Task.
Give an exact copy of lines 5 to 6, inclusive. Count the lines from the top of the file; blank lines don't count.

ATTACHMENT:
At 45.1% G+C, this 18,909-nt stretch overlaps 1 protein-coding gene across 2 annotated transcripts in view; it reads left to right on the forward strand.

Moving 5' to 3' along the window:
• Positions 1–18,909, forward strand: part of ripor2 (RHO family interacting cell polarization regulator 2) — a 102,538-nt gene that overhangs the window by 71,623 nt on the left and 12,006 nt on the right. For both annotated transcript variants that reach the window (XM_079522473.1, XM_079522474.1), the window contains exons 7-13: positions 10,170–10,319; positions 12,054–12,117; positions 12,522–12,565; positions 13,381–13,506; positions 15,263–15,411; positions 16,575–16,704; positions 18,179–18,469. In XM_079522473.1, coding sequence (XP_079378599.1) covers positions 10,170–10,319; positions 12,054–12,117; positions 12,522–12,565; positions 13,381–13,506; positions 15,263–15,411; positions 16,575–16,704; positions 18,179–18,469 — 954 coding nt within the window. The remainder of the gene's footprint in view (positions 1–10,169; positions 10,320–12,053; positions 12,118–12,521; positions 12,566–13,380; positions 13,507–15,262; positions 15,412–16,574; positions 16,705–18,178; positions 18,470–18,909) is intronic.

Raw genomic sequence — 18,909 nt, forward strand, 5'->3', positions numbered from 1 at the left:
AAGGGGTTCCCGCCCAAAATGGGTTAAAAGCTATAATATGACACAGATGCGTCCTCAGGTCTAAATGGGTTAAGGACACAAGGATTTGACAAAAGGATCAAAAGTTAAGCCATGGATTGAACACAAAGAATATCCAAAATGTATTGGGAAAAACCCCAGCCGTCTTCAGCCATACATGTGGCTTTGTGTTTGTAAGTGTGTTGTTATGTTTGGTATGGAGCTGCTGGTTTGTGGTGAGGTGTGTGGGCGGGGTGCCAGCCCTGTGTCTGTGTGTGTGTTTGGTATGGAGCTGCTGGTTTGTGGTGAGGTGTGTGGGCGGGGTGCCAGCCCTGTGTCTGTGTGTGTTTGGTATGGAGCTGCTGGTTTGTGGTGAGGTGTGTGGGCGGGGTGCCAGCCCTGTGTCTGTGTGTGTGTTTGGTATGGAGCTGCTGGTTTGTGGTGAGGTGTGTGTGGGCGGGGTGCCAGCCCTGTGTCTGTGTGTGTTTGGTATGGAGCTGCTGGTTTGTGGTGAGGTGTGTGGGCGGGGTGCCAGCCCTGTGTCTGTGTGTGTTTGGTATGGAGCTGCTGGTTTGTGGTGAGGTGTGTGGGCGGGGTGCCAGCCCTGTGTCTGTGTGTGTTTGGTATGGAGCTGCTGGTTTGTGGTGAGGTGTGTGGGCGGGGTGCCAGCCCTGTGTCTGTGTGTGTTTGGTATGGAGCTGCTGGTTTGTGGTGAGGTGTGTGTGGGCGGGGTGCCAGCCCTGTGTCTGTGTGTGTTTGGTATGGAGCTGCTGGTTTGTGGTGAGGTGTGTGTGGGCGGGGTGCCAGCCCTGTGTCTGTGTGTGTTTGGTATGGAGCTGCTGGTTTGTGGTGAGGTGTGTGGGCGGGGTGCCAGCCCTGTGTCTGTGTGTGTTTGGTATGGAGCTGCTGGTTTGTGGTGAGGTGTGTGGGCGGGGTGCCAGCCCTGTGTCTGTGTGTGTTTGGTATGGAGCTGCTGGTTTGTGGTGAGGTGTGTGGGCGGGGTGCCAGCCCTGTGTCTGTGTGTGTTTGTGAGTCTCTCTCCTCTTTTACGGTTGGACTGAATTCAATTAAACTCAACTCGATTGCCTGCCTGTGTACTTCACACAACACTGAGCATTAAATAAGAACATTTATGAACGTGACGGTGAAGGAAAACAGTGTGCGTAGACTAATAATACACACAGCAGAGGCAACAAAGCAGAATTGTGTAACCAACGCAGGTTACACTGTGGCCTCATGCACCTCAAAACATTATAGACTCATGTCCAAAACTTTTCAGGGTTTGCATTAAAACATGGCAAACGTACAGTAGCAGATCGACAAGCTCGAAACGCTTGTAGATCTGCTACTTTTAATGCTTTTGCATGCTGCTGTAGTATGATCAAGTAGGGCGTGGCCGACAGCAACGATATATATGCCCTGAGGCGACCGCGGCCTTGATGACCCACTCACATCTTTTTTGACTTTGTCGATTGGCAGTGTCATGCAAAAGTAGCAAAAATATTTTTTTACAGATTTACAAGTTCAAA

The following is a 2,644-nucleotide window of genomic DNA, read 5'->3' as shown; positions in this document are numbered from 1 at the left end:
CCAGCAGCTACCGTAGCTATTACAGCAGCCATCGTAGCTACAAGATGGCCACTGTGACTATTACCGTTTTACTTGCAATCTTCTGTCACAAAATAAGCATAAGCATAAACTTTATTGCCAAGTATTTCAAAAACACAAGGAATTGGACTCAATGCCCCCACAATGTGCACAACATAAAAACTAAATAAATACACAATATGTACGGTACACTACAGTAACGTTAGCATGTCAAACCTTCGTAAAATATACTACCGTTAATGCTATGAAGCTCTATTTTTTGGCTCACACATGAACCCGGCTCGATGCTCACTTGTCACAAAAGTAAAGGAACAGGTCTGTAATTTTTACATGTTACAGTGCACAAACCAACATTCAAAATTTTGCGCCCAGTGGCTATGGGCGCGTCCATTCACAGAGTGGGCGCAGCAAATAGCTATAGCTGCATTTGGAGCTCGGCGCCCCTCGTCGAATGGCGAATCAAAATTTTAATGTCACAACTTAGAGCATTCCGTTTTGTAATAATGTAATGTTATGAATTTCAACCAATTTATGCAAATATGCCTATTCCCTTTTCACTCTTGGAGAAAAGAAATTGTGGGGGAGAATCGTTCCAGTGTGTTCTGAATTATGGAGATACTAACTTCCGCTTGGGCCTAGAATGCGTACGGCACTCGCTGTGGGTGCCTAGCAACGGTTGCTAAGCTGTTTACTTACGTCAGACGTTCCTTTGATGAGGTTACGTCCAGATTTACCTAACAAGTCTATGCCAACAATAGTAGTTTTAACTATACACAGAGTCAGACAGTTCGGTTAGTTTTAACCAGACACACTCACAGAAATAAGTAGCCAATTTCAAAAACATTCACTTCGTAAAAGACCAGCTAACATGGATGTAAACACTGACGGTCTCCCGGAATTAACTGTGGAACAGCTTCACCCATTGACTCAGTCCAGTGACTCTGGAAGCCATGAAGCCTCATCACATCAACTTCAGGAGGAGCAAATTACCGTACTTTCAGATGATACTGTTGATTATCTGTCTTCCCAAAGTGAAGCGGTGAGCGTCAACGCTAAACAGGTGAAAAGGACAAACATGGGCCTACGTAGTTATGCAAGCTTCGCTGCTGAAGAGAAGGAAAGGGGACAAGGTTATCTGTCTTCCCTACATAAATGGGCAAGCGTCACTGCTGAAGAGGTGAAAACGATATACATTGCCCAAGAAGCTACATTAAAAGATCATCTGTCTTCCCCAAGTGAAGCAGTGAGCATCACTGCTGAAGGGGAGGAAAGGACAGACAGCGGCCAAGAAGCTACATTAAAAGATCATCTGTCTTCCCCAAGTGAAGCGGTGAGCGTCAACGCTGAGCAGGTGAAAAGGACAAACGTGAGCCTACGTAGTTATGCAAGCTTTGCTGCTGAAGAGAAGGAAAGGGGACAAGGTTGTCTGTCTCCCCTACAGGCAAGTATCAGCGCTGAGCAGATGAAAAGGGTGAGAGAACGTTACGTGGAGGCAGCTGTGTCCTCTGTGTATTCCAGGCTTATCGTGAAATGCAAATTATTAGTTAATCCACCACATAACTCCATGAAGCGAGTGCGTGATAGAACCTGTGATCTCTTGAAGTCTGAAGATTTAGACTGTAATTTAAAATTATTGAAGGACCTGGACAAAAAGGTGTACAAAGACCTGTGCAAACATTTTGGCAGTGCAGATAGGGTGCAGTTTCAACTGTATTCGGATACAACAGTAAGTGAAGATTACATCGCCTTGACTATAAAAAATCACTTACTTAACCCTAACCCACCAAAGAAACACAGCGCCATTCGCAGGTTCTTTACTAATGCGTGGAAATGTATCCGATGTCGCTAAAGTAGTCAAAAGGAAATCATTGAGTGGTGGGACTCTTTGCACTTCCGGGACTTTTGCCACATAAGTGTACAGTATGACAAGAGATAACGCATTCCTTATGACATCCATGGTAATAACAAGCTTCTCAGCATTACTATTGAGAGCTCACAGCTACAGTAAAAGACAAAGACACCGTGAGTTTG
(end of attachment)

AAGGGGTTCCCGCCCAAAATGGGTTAAAAGCTATAATATGACACAGATGCGTCCTCAGGTCTAAATGGGTTAAGGACACAAGGATTTGACAAAAGGATCAAAAGTTAAGCCATGGATTGAACACAAAGAATATCCAAAATGTATTGGGAAAAACCCCAGCCGTCTTCAGCCATACATGTGGCTTTGTGTTTGTAAGTGTGTTGTTATGTTTGGTATGGAGCTGCTGGTTTGTGGTGAGGTGTGTGGGCGGGGTGCCAGCCCTGTGTCTGTGTGTGTGTTTGGTATGGAGCTGCTGGTTTGTGGTGAGGTGTGTGGGCGGGGTGCCAGCCCTGTGTCTGTGTGTGTTTGGTATGGAGCTGCTGGTTTGTGGTGAGGTGTGTGGGCGGGGTGCCAGCCCTGTGTCTGTGTGTGTGTTTGGTATGGAGCTGCTGGTTTGTGGTGAGGTGTGTGTGGGCGGGGTGCCAGCCCTGTGTCTGTGTGTGTTTGGTATGGAGCTGCTGGTTTGTGGTGAGGTGTGTGGGCGGGGTGCCAGCCCTGTGTCTGTGTGTGTTTGGTATGGAGCTGCTGGTTTGTGGTGAGGTGTGTGGGCGGGGTGCCAGCCCTGTGTCTGTGTGTGTTTGGTATGGAGCTGCTGGTTTGTGGTGAGGTGTGTGGGCGGGGTGCCAGCCCTGTGTCTGTGTGTGTTTGGTATGGAGCTGCTGGTTTGTGGTGAGGTGTGTGTGGGCGGGGTGCCAGCCCTGTGTCTGTGTGTGTTTGGTATGGAGCTGCTGGTTTGTGGTGAGGTGTGTGTGGGCGGGGTGCCAGCCCTGTGTCTGTGTGTGTTTGGTATGGAGCTGCTGGTTTGTGGTGAGGTGTGTGGGCGGGGTGCCAGCCCTGTGTCTGTGTGTGTTTGGTATGGAGCTGCTGGTTTGTGGTGAGGTGTGTGGGCGGGGTGCCAGCCCTGTGTCTGTGTGTGTTTGGTATGGAGCTGCTGGTTTGTGGTGAGGTGTGTGGGCGGGGTGCCAGCCCTGTGTCTGTGTGTGTTTGTGAGTCTCTCTCCTCTTTTACGGTTGGACTGAATTCAATTAAACTCAACTCGATTGCCTGCCTGTGTACTTCACACAACACTGAGCATTAAATAAGAACATTTATGAACGTGACGGTGAAGGAAAACAGTGTGCGTAGACTAATAATACACACAGCAGAGGCAACAAAGCAGAATTGTGTAACCAACGCAGGTTACACTGTGGCCTCATGCACCTCAAAACATTATAGACTCATGTCCAAAACTTTTCAGGGTTTGCATTAAAACATGGCAAACGTACAGTAGCAGATCGACAAGCTCGAAACGCTTGTAGATCTGCTACTTTTAATGCTTTTGCATGCTGCTGTAGTATGATCAAGTAGGGCGTGGCCGACAGCAACGATATATATGCCCTGAGGCGACCGCGGCCTTGATGACCCACTCACATCTTTTTTGACTTTGTCGATTGGCAGTGTCATGCAAAAGTAGCAAAAATATTTTTTTACAGATTTACAAGTTCAAA

The following is a 2,644-nucleotide window of genomic DNA, read 5'->3' as shown; positions in this document are numbered from 1 at the left end: